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Iraqi kids project

Students collecting clothing, toys until graduation

Two years ago, Meredith Wilson '07 and Liz Hunt '05 looked at the piles of cast-offs left behind by Dartmouth students after commencement and were convinced that there had to be a better use for all the clothes, school supplies, and miscellany left in the dorms. In 2005, Wilson, who is the service chair for Epsilon Kappa Theta (EKT), and Hunt, a ROTC cadet, enlisted the help of EKT in forming the Iraqi Kids Project. The project aimed to cull the most useful items and send them to the people of Iraq, with an emphasis on the needs of children.

In its first year, the project was a phenomenal success. Wilson and Hunt mailed 26 large packing boxes to Army Sergeant Matt Herring of the 25th Infantry Division to distribute to Iraqi civilians. Herring, a friend of Hunt's, told the women that distributing the clothes, books, and toys was the thing he most enjoyed in his interactions with the Iraqi people. This year, with Herring's tour completed, the Iraqi Kids Project will be relying on First Lieutenant Melissa Hammerle '03, a former ROTC cadet currently serving with the Fourth Infantry Division, to oversee distribution in Iraq.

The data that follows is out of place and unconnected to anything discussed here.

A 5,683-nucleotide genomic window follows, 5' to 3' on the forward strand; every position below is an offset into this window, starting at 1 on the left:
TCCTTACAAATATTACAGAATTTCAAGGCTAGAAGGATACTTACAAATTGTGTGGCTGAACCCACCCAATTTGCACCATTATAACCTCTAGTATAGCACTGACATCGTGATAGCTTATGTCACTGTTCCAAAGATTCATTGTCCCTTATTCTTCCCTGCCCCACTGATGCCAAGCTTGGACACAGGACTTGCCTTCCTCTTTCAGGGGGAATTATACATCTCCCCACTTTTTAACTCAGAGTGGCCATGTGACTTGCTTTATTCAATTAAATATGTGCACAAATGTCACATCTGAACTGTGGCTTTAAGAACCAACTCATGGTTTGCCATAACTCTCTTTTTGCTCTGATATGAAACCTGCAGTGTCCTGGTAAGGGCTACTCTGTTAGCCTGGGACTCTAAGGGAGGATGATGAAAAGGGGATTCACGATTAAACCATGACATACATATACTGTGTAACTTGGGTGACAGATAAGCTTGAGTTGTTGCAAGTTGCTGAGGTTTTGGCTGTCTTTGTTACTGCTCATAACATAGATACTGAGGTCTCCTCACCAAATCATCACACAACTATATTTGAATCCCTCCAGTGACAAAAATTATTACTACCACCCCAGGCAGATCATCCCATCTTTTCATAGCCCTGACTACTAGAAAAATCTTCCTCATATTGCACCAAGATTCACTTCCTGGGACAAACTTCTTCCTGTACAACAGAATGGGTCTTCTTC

The Iraqi Kids Project is a simple, but labor-intensive idea. Volunteers leave drop boxes in the dorms and several public donation centers from May 15 until graduation. Although most of the items come from students who are moving out of dorms, additional contributions, especially child-friendly items, are welcome. The boxes fill up so fast that it requires almost daily trips to empty them, and then the real work begins.

During the summer, the items are stored and sorted. Inappropriate items are pulled out and reserved for domestic donations.

After sorting the materials, project volunteers pack up the boxes by category, which helps the soldiers know in advance how to distribute them. By sending five boxes per week, Wilson and other sophomore volunteers were able to get all the donations distributed during the 2005 sophomore summer.

The project's only major expense is the cost of shipping, which can be significant. From now until the end of the spring term the project volunteers and sponsors, which include EKT, Tri-Kap, Aquinas House, and ROTC, will be fund-raising every Monday in Thayer Hall.

This summer, Wilson won't be on campus to sort donations, a task passed on to current sophomores, but she is still heavily involved in the product of her initiative. What makes the project so meaningful to her, she explains, is that the Iraqi Kids Project is "a comprehensive idea. It directly benefits children, helps soldiers build better relationships with civilians, and increases familiarity and trust between soldiers and community members. We can help provide tangible aid, just by using what Dartmouth students don't need."


Residence halls:

Russell Sage
Bissell/Cohen lounge
Mid Fayerweather
New Hampshire
Brace Commons for East Wheelock Cluster
Epsilon Kappa Theta
Casque & Gauntlet
Cutter Shabazz

Public donation locations:
Topside (upstairs from Thayer Dining Hall)
Dartmouth Child Care Center

Questions or comments about this article? We welcome your feedback.

Last Updated: 12/17/08